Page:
What goes around comes around – warning to Buddha thieves 019


By Karrie Gillett – Deadline Press & Picture Agency

THIEVES who are grabbing Buddha statues from shops have been warned they could be cursed with a run of bad luck.


The two heavy artefacts were stolen from bustling shopping streets – even though they needed a trolley to be lifted by staff.


Now the shameless robbers have been told to expect a spiritual payback for their crimes.


Alison Siwek, holistic healer at one of the targeted Edinburgh stores, said that whoever pinched the weighty sculpture obviously doesn’t understand the spiritual world.


She said: “I just can’t fathom someone planning to steal a spiritual statue of a Buddha – it is totally sickening.


“This is a despicable theft of a religious object. I couldn’t imagine someone walking into a church and stealing a crucifix; it’s the same sort of principle.


“I believe universal rules apply here and what you give out of life will come back to you.”


The 54-year-old, who specialises in crystal therapy, urged the thieves to return the statue to the Tranquil Moments store – and cancel out any bad karma.


She said: “In this line of work we believe that life pays you back and my message to anyone stealing Buddha statues is to return them.


“People buying the statues for a spiritual reason wouldn’t want something that was stolen anyway because they know it would bring bad karma.


“Even if it is under the cover of darkness, they really need to bring the Buddha back here and cancel out the bad or it will come back to them in some way.”


The Stockbridge shop, which also sells holistic goods, had the Buddha statue worth £50 sitting on a trolley outside – as it weighed too much to lift every day.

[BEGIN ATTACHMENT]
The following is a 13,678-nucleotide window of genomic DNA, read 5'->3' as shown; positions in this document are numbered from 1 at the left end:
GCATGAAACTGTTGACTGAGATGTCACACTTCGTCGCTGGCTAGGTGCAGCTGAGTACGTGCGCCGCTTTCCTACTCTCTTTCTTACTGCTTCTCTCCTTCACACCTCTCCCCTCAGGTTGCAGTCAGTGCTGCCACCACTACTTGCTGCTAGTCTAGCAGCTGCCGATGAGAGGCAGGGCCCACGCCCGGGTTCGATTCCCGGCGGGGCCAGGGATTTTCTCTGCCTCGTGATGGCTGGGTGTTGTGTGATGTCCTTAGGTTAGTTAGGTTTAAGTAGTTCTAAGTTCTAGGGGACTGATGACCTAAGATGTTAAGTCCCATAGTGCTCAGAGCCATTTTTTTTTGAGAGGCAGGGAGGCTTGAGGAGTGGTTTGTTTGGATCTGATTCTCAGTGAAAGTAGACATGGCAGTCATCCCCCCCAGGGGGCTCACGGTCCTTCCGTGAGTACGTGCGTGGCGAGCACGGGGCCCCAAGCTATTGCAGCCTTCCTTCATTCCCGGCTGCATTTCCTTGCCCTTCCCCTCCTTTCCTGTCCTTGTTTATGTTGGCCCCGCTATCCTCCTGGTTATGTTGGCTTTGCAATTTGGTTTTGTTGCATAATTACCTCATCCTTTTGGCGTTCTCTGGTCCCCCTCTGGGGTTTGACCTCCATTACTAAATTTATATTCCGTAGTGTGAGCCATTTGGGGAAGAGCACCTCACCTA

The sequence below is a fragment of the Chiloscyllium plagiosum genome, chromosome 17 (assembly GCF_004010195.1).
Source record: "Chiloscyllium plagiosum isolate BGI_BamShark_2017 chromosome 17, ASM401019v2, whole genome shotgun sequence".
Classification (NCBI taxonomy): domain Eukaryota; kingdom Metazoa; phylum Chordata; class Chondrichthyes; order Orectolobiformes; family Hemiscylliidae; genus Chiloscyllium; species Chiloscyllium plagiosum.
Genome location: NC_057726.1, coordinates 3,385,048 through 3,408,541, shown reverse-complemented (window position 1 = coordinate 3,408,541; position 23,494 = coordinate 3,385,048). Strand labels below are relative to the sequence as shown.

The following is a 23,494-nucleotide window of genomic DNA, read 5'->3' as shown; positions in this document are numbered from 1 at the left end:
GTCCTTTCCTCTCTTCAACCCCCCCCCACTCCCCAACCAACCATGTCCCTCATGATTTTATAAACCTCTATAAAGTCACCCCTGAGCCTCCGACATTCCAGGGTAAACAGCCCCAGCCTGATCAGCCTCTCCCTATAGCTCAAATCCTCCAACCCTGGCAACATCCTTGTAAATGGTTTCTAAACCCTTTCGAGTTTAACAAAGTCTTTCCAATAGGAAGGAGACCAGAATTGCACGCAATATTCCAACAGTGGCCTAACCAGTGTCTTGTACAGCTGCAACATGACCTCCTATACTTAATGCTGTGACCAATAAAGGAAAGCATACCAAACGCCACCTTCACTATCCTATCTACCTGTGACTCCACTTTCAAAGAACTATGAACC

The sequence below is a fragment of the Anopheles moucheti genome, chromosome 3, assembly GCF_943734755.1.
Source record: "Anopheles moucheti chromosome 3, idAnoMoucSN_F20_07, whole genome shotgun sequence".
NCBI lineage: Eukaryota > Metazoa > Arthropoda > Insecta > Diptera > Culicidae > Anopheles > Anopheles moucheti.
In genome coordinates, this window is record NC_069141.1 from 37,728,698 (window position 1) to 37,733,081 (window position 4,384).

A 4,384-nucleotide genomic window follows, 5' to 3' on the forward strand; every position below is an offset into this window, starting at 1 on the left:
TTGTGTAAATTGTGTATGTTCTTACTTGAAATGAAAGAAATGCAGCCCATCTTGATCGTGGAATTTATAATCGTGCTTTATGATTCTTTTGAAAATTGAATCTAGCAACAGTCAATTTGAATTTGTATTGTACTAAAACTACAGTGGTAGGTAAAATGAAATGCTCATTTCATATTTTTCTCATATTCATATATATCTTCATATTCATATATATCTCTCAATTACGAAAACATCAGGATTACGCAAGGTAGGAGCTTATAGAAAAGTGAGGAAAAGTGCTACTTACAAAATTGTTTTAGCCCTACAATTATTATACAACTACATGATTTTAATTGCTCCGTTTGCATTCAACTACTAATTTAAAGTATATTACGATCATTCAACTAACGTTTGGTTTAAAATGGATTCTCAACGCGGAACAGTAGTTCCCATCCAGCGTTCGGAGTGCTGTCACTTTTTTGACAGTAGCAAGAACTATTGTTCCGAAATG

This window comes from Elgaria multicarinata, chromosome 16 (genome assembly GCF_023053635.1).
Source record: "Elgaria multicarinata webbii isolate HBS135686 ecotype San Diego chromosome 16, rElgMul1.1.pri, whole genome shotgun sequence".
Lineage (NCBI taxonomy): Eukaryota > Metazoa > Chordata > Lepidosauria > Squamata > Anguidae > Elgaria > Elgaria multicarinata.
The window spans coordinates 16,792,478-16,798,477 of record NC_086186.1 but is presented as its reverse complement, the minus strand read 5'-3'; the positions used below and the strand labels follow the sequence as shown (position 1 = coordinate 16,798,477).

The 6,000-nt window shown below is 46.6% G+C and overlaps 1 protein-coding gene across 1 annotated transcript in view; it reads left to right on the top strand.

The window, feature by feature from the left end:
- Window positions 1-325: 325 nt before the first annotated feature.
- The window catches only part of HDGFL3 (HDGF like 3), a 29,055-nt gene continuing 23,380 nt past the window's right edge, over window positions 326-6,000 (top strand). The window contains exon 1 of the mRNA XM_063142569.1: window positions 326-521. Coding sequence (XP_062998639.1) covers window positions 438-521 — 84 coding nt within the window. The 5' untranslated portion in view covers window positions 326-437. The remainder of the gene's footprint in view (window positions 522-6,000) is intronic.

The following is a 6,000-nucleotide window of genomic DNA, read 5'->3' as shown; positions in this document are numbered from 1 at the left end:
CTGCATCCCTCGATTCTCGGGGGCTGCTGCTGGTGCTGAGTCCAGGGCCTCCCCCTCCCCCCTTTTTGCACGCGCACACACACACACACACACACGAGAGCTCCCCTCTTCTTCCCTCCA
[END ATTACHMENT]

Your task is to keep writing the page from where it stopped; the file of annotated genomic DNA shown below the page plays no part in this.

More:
But shocked owner, Hazel Thomson, described how the thieves left the trolley sitting and made off with the heavy seated Thai Buddha on April 23.


She said: “I couldn’t believe it when I noticed he had gone. It must have happened during lunchtime when we were busy but no-one noticed anything suspicious.


“He was really, really heavy and I don’t know how someone would have been able to lift him on his own.


“I have ordered more statues and don’t know what to do to stop this happening again.


“Someone suggested chaining him to the front of the shop but there is no way I can do that – it’s disrespectful to put a Buddha in chains.”


A similar statue – worth £450 – was taken from another store on Morningside Road weeks earlier.  


Thieves snatched the metre-tall statue from the Azalay gift shop around April 9 and police are treating the thefts of the unusual Buddhas as linked.


A Lothian and Borders police spokeswoman said: “It’s possible those responsible for the thefts are now trying to sell them on.


“Both items are fairly unique, and not easily removed given their size, so we’re looking to talk to anyone who may have been in the areas and saw the statues being removed.”